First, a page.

Mindlessly scrolling Instagram. You keep checking the time to calculate how many hours of rest you have left. You’re tired and your eyes are heavy but you can’t fall asleep — we’ve all been there.
Lack of adequate sleep can make one irritable and also cause a dip in concentration and productivity.
“There are a wide range of factors that can contribute to insomnia and those include diet, stress, lack of exercise and an erratic work schedule as well,” says Dr Archana Batra, a dietitian and certified diabetes educator based in Gurugram, who adds that she sees many patients who complain of insomnia.
Dr Batra also says that not spending enough time in the sunlight can also cause this condition. Additionally, certain medical conditions like hyperthyroidism or an overactive thyroid gland, in which the metabolic rate increases, can also lead to insomnia.
There are certain vitamin deficiencies that can also cause insomnia and Dr Batra lists those out:
1) Vitamin B6:
Vitamin B6 plays a vital role in the production of the hormones serotonin and melatonin – both of which play a keen role in a person getting a good night’s sleep. Dr Batra says, “One of the best sources of Vitamin B is banana and I prescribe one banana a day, along with dairy, eggs, green leafy vegetables, to patients who encounter sleep disorders or sleep irregularities.”
2) Vitamin D:
Also referred to as the ‘sunshine vitamin’, Vitamin D also plays a significant role in sleep. “Research now suggests that a lack of adequate quantity of Vitamin D in the body can lead to sleep disturbances. This vitamin also regulates mood and prevents inflammation in the body. While one natural source of Vitamin D is exposing the body to sunlight, consuming mushrooms, egg yolk and fortified food will also help.
3) Vitamin E:
Vitamin E is known for its benefits for good skin and hair growth. It is also an important nutrient related to our sleep pattern. Vitamin E helps prevent sleep deprivation, memory loss and also prevents cognitive decline in the long run. Dr Batra suggests that consuming sunflower seeds and oil, pumpkin seeds, spinach and red bell peppers can help in getting Vitamin E from natural dietary sources.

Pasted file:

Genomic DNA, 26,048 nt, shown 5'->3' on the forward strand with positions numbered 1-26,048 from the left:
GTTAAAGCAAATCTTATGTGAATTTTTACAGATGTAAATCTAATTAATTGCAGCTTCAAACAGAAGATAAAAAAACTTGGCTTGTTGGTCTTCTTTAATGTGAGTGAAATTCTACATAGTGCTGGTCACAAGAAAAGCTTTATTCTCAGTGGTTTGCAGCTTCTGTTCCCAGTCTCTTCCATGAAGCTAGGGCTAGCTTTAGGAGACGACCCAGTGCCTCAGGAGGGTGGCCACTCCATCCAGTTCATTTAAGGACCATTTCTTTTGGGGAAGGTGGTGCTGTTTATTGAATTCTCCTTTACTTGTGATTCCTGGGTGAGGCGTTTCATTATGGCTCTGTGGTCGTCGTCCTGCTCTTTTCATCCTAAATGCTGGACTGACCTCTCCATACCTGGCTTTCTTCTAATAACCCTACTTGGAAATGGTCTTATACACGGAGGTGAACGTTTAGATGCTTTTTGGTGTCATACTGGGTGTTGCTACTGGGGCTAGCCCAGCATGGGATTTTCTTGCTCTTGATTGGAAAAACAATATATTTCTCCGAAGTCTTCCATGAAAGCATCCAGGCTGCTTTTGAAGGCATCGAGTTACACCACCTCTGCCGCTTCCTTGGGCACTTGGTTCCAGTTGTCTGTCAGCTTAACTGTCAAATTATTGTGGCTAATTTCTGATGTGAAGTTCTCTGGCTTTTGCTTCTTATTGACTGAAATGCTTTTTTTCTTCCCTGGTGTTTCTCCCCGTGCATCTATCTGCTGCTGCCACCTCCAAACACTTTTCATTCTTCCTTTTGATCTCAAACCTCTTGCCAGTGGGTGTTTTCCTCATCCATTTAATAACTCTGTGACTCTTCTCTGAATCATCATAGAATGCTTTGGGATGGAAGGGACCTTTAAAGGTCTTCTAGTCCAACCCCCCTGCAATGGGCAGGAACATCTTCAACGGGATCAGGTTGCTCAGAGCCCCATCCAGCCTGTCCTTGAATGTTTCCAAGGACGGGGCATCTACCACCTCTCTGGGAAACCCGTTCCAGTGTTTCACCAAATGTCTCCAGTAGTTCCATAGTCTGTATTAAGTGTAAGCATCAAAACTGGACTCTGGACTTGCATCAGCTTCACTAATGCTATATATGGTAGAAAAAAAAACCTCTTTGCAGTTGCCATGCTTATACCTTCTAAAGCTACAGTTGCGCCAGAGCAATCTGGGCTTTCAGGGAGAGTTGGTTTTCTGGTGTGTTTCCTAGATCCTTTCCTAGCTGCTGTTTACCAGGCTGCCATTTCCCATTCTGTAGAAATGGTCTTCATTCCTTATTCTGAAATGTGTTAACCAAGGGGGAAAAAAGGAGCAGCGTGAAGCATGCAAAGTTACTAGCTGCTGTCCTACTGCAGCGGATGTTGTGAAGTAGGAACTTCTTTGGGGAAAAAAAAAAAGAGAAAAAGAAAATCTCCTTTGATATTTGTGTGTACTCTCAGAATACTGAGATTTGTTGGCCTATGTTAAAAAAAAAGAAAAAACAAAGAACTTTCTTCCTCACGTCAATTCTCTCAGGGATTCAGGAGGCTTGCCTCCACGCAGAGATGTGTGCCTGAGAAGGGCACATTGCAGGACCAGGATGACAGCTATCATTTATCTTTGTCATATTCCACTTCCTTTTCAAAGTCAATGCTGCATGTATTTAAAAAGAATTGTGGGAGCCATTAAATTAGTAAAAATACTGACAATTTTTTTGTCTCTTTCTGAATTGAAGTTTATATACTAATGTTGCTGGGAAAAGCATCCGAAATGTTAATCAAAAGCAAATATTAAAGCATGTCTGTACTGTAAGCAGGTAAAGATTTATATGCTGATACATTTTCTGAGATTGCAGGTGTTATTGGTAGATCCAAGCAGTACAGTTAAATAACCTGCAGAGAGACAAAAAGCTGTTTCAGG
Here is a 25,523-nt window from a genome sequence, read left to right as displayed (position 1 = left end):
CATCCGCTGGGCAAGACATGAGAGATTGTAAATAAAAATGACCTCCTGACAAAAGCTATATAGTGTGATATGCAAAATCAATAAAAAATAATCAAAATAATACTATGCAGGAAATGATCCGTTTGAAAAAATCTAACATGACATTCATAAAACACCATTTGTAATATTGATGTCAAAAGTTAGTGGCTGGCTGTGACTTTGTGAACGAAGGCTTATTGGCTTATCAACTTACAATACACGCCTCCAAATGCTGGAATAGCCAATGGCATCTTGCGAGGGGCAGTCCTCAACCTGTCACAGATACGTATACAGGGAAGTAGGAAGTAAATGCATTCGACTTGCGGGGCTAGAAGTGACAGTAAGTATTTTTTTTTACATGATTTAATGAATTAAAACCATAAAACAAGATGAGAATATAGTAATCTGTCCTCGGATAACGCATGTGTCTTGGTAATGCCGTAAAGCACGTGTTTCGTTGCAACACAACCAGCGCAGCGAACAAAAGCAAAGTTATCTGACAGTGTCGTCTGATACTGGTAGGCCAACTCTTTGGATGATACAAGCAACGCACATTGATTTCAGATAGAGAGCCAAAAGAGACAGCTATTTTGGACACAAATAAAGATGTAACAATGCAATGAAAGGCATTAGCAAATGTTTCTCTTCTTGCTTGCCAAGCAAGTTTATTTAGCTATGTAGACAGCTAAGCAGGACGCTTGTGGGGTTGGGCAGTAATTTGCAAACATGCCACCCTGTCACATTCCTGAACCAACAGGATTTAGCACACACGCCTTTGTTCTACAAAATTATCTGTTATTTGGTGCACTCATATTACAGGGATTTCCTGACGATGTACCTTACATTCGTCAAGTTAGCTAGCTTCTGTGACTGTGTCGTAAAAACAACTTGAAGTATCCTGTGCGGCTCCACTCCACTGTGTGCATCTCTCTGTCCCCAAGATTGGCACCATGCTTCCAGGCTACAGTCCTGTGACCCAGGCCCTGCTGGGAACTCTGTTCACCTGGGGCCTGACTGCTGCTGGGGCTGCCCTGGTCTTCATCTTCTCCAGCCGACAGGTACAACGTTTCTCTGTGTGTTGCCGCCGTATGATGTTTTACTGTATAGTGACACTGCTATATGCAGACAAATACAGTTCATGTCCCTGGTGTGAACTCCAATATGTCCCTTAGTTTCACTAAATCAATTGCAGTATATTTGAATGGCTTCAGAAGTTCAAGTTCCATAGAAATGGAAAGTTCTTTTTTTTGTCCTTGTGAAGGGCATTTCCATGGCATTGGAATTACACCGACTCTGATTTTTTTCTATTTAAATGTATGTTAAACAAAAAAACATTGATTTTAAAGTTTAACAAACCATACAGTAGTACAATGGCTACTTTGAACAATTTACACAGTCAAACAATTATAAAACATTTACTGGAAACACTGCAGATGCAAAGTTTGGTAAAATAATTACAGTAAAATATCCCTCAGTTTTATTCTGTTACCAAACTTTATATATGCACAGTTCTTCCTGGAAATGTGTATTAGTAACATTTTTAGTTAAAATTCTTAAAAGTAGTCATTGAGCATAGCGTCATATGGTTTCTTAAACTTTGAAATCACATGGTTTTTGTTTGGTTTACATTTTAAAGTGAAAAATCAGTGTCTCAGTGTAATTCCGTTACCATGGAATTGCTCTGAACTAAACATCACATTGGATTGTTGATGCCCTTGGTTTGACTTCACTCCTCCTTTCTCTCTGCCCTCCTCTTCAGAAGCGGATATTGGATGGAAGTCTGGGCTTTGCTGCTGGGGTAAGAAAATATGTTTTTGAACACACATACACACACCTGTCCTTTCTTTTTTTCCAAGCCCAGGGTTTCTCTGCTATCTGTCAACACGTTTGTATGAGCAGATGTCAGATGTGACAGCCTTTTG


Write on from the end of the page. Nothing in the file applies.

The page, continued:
4. Vitamin C:
Vitamin C is an antioxidant powerhouse and is often prescribed to maintain good immunity. It is also known to be important for good cardiovascular health, and is necessary for the body to make collagen. Vitamin C’s health-promoting abilities may also extend to sleep and is important to have adequate quantity in one’s body. Citrus fruits are a great source of Vitamin C and one can also consume broccoli, spinach and fruits like kiwi and strawberry to increase Vitamin C levels in the body, says Dr Batra.
Besides the vitamins, Dr Batra says that the Omega 3 fatty acids are also responsible for regulating serotonin levels and thereby help in improving brain function. To boost the Omega 3 levels in the body one can consume chia and flaxseed.
Food to promote good sleep:
1. Turmeric milk:
You can consider having a glass of turmeric milk with a dash of honey before bedtime. This is suggested as an age-old remedy to insomnia.
“I also prescribe nuts, seeds and trail mix to those who have insomnia along with a glass of warm milk at night,” says Dr Batra.
“Incorporating one banana into your daily diet will do you good on multiple fronts,” she adds.
To this, she adds, “Do not consume coffee/caffeine during the latter half of the day. This can hamper your sleep and is not suggested to those who already have difficulty. I would also not recommend consuming green tea at night.”
She continues, “In case one feels the need to have a cup of tea before bedtime, I would suggest incorporating chamomile into the tea, which helps alleviate anxiety and is considered good for sleep.” Most flower-based teas are good and can be consumed at night.
Disclaimer: Please consult your medical practitioner before you decide on any course of action on your diet.
(Edited by Yoshita Rao)